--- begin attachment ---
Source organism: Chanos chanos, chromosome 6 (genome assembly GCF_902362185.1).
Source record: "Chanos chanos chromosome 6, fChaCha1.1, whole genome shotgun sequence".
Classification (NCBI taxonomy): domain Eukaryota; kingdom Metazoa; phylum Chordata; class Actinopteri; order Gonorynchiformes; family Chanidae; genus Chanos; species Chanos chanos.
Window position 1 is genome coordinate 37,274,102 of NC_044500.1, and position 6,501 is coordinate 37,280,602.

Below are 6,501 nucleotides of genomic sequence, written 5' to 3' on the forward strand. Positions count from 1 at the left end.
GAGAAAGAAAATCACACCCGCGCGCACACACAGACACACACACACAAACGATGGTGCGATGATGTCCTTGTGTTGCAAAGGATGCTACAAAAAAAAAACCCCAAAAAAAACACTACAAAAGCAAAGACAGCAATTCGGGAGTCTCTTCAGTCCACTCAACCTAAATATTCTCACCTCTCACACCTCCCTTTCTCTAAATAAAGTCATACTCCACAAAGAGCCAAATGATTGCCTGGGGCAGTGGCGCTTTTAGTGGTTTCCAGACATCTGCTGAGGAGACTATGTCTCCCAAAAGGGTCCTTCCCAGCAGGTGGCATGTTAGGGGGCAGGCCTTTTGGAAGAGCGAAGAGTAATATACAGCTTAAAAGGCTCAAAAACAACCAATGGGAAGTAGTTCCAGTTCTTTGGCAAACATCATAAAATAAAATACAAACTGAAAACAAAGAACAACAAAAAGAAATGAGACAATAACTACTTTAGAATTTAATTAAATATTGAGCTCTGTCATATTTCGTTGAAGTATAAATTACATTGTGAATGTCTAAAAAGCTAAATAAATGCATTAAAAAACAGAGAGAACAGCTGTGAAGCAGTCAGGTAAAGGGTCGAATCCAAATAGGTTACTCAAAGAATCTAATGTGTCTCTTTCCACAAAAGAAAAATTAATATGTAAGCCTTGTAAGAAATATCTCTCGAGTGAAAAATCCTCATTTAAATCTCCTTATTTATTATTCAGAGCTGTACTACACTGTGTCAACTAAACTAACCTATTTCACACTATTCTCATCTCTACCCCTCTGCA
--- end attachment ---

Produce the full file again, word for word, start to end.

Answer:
Source organism: Chanos chanos, chromosome 6 (genome assembly GCF_902362185.1).
Source record: "Chanos chanos chromosome 6, fChaCha1.1, whole genome shotgun sequence".
Classification (NCBI taxonomy): domain Eukaryota; kingdom Metazoa; phylum Chordata; class Actinopteri; order Gonorynchiformes; family Chanidae; genus Chanos; species Chanos chanos.
Window position 1 is genome coordinate 37,274,102 of NC_044500.1, and position 6,501 is coordinate 37,280,602.

Below are 6,501 nucleotides of genomic sequence, written 5' to 3' on the forward strand. Positions count from 1 at the left end.
GAGAAAGAAAATCACACCCGCGCGCACACACAGACACACACACACAAACGATGGTGCGATGATGTCCTTGTGTTGCAAAGGATGCTACAAAAAAAAAACCCCAAAAAAAACACTACAAAAGCAAAGACAGCAATTCGGGAGTCTCTTCAGTCCACTCAACCTAAATATTCTCACCTCTCACACCTCCCTTTCTCTAAATAAAGTCATACTCCACAAAGAGCCAAATGATTGCCTGGGGCAGTGGCGCTTTTAGTGGTTTCCAGACATCTGCTGAGGAGACTATGTCTCCCAAAAGGGTCCTTCCCAGCAGGTGGCATGTTAGGGGGCAGGCCTTTTGGAAGAGCGAAGAGTAATATACAGCTTAAAAGGCTCAAAAACAACCAATGGGAAGTAGTTCCAGTTCTTTGGCAAACATCATAAAATAAAATACAAACTGAAAACAAAGAACAACAAAAAGAAATGAGACAATAACTACTTTAGAATTTAATTAAATATTGAGCTCTGTCATATTTCGTTGAAGTATAAATTACATTGTGAATGTCTAAAAAGCTAAATAAATGCATTAAAAAACAGAGAGAACAGCTGTGAAGCAGTCAGGTAAAGGGTCGAATCCAAATAGGTTACTCAAAGAATCTAATGTGTCTCTTTCCACAAAAGAAAAATTAATATGTAAGCCTTGTAAGAAATATCTCTCGAGTGAAAAATCCTCATTTAAATCTCCTTATTTATTATTCAGAGCTGTACTACACTGTGTCAACTAAACTAACCTATTTCACACTATTCTCATCTCTACCCCTCTGCA